St. Louis hosted a number of strong amateur teams and leagues that were prominent before the modern professional era. Two teams in particular stand out, Simpkins-Ford and St. Louis Kutis.


Simpkins-Ford was an amateur team that went to the U.S. Open Cup in 1948 and 1950, and the team contributed several players to the U.S. national team that competed in the 1948 Olympics and the 1950 FIFA World Cup.[5]

St. Louis Kutis[edit]

St. Louis Kutis was one of the best soccer clubs in the country during the 1950s, winning six consecutive National Amateur Cup titles from 1956 to 1961. Kutis included prominent players Harry Keough, Bob Kehoe, and Bill Looby — each of whom landed in the Hall of Fame. The entire Kutis squad was selected for the roster for the U.S. national team in two qualifying matches for the 1958 FIFA World Cup.[5]

International friendlies[edit]

May 24, 2013, St. Louis hosted a friendly between Chelsea and Manchester City with a sell-out crowd of 48,263 at Busch Stadium.[32]

On August 10, 2013, Real Madrid and Inter Milan played a friendly at the Edward Jones Dome in front of 54,184 fans, a record attendance for a soccer match in St. Louis.[33]

On November 18, 2013, the national teams of Bosnia and Herzegovina and Argentina played a match at Busch Stadium.[34]

On May 30, 2014, Bosnia again played in the city at the Edward Jones Dome against Ivory Coast in the Road to Brazil series.[35]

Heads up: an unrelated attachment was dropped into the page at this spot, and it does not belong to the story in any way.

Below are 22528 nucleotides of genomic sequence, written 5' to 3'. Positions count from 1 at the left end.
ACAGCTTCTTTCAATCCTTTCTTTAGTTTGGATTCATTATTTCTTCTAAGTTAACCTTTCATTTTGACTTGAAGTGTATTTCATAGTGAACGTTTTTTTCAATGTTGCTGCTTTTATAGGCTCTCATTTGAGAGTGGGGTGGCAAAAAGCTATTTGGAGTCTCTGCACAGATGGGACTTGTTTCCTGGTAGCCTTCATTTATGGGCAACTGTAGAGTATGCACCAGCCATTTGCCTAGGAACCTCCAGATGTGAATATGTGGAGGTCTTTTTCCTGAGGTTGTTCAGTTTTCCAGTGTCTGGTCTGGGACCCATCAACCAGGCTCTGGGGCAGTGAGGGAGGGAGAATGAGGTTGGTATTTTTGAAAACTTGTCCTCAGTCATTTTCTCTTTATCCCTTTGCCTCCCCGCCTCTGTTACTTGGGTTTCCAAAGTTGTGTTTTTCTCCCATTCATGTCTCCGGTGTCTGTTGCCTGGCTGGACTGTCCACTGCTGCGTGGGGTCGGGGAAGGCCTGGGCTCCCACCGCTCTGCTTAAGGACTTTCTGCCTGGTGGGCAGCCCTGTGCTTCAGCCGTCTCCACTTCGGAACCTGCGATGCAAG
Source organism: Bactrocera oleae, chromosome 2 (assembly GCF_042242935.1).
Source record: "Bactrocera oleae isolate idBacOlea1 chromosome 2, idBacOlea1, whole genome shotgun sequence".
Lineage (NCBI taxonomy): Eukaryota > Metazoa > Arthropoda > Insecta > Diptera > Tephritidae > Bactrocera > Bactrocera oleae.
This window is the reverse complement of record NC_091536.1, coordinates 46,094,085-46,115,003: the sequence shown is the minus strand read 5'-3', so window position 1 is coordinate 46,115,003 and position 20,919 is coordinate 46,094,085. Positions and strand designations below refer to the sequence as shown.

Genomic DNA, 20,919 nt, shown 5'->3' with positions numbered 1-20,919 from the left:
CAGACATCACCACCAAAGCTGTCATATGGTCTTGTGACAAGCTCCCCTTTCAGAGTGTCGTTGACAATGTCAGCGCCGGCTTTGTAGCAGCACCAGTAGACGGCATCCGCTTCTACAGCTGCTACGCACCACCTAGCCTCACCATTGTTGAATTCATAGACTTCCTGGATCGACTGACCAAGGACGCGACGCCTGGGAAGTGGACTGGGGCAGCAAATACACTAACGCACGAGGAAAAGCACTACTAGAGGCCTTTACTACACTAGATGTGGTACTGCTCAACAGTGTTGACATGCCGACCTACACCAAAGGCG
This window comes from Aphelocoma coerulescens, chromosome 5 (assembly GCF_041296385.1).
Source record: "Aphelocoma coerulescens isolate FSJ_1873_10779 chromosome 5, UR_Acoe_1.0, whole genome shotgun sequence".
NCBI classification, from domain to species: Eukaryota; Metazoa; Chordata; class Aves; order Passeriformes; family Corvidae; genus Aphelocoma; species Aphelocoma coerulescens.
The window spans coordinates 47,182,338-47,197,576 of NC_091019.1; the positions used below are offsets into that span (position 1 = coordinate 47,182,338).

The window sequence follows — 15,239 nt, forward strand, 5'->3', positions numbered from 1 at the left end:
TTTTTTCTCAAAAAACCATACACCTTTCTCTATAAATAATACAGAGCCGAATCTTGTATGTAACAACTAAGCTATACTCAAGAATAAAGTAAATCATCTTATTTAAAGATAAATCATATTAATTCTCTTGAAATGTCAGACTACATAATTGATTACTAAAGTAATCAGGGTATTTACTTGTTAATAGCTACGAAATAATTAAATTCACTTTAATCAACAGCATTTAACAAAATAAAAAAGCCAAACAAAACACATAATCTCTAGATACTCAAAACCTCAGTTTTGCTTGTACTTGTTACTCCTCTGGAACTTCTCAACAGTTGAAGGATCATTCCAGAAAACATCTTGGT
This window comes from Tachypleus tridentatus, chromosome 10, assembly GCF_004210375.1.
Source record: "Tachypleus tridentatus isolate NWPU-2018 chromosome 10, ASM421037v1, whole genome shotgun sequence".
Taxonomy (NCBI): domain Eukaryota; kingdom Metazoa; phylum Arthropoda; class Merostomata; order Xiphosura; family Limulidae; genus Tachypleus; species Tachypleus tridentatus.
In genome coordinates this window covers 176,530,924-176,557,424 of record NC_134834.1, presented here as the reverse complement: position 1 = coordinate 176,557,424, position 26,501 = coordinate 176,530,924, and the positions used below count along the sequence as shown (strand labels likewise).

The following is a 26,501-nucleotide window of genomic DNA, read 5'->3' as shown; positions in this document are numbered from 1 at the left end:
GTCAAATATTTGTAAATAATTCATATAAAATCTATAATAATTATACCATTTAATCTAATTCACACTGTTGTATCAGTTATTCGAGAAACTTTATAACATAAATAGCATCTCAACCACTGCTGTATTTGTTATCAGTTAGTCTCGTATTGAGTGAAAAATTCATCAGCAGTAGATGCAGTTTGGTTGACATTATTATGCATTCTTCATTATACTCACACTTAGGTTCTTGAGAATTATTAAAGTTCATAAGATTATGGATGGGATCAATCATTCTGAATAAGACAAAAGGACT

On April 4, 2015, the U.S. Women's National Team hosted New Zealand at Busch Stadium.[36]

On August 1, 2016 AS Roma and Liverpool played a friendly match.

On May 16, 2019, the U.S. Women's National team hosted New Zealand, winning 5 to 0.

On April 11, 2023 the USWNT hosted the Republic of Ireland at CityPark, winning 1-0.

On September 9, 2023 the U.S. Men's National team hosted Uzbekistan at CityPark, winning 3-0.

International matches[edit]

The United States men's national soccer team has played several times in the St. Louis area. On May 16, 1985, they won 2–1 against Trinidad and Tobago in a 1985 CONCACAF Championship match in front of 15,823 fans at Busch Memorial Stadium.[37] On November 13, 2015, the United States played St. Vincent and the Grenadines in the first match of World Cup qualifiers for the 2018 FIFA World Cup at the new Busch Stadium. The United States defeated St. Vincent and the Grenadines 6–1. The official attendance for the game was 43,433.[38]